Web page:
I wondered how much of our collective religious approach to God is an attempt to enjoy Him from the shore, to discuss the waves, make tide tables, run for safety in the storm, and dip our toes in the surf when the sun comes out. A good start, but the waves beckon us to plunge.
Thursday, October 15, 2009
into the deep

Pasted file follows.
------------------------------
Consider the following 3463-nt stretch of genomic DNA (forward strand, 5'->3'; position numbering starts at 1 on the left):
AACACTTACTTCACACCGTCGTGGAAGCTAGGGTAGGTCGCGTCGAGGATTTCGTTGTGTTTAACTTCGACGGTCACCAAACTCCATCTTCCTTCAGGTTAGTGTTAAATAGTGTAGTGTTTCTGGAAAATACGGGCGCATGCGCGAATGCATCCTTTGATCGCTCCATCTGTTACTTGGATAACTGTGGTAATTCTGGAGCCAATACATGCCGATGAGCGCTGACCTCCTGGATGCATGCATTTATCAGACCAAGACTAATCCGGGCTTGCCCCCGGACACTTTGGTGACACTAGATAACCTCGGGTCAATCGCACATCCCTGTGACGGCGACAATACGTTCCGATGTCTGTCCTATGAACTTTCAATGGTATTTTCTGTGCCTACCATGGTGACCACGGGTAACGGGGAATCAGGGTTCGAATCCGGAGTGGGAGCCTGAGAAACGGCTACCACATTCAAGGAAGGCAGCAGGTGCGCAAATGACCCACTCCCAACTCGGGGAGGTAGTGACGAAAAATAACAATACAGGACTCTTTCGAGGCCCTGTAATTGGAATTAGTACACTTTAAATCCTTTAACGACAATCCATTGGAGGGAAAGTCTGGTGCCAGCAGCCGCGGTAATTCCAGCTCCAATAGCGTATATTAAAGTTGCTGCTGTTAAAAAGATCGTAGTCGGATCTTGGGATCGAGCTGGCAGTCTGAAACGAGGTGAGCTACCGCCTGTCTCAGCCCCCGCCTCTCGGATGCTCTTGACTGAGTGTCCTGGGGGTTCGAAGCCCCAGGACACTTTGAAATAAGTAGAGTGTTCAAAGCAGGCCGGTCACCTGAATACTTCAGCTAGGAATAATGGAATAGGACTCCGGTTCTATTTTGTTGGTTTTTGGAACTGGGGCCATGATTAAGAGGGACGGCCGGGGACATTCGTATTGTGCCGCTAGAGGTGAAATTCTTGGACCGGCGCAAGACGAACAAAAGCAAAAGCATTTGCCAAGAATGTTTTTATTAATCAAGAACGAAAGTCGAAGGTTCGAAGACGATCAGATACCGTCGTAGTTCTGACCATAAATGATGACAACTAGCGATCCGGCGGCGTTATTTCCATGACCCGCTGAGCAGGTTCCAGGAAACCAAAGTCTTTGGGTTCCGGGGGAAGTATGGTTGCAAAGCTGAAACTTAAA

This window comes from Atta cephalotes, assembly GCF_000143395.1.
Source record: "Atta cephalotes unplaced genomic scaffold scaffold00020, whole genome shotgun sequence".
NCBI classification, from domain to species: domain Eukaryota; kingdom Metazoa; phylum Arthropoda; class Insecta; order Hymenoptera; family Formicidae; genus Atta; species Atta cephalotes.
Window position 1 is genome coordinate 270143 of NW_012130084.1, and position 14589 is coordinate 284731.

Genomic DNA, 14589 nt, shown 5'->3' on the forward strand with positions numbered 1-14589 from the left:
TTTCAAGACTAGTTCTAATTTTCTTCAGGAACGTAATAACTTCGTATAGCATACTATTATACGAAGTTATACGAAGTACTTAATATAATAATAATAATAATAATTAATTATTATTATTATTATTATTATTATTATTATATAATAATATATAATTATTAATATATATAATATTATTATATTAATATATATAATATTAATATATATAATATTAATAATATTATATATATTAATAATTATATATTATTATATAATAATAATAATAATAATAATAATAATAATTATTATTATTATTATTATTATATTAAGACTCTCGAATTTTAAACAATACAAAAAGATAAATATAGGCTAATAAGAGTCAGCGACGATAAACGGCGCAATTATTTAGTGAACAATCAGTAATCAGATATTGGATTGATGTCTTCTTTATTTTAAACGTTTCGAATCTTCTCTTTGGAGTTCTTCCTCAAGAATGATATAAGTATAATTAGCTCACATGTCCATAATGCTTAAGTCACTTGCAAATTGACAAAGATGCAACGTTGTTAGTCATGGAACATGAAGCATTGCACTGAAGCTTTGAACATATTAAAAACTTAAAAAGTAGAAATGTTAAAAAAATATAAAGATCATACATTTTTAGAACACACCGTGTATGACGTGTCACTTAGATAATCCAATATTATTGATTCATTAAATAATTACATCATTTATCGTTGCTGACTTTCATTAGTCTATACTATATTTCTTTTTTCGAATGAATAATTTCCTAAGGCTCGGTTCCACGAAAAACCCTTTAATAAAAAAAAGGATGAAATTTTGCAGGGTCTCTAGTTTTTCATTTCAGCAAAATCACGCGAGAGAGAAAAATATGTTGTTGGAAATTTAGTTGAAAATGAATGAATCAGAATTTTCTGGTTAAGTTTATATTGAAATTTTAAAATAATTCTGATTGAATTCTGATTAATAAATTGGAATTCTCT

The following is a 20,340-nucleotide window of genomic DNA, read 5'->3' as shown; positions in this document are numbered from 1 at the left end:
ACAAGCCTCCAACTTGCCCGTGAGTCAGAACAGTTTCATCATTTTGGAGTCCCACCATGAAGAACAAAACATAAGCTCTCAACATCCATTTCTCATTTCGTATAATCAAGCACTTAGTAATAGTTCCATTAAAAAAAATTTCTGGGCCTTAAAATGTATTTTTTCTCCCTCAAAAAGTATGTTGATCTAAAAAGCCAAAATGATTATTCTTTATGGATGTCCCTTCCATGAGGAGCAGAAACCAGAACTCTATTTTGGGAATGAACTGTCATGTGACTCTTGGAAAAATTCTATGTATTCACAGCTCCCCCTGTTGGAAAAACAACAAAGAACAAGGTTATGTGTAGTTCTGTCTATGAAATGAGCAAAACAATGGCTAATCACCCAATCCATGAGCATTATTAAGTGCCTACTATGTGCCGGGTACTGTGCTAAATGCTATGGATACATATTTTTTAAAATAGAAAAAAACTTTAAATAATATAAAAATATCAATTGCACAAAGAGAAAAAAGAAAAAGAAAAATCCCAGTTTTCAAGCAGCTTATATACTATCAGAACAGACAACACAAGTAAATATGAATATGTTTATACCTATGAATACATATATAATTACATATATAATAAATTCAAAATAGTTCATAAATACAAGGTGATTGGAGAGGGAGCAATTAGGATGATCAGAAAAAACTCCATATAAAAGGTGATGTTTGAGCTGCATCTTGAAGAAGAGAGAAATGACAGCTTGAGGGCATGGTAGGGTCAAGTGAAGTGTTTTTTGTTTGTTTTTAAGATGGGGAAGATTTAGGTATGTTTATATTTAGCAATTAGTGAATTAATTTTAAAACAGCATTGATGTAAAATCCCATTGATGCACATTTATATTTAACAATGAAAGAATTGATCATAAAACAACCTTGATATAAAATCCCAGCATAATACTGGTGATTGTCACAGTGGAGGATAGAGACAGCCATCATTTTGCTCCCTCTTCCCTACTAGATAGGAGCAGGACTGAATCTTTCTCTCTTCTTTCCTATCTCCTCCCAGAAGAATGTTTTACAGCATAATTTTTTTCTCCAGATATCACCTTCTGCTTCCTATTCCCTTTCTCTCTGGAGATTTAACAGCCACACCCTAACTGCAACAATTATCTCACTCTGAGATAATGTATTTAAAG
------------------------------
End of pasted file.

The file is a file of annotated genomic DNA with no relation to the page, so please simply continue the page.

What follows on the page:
The first day we reached the ocean, we were too sick to do more than hear the waves. But by the second we could at least drag our selves down to the sand, lie in the shade of the mangroves, read, pray, rest, and watch the surf churning in and out. As beautiful as that was, it was not a real experience of the ocean. For that I had to get into the water, wade past the tangles of sea weed in the shallows and dive into the waves. Bob with the surge of the tide, taste the salt, and swim. Later we sailed and kayaked out further, dipping into the clear warm Indian ocean, exploring with a mask and fins, the mysteries of corals in the shade of passing clouds, the elusive flashes of fish, the waving invitation of algae. I love the ocean. There is a power there, an ever-changing rise and fall, an unpredictability, an infinity. Which is beautiful viewed from the shore, but that view from the safety of the sand lacks fullness and reality. It is safer to stay on the shore and admire, but much more memorable to dive in. And more risky.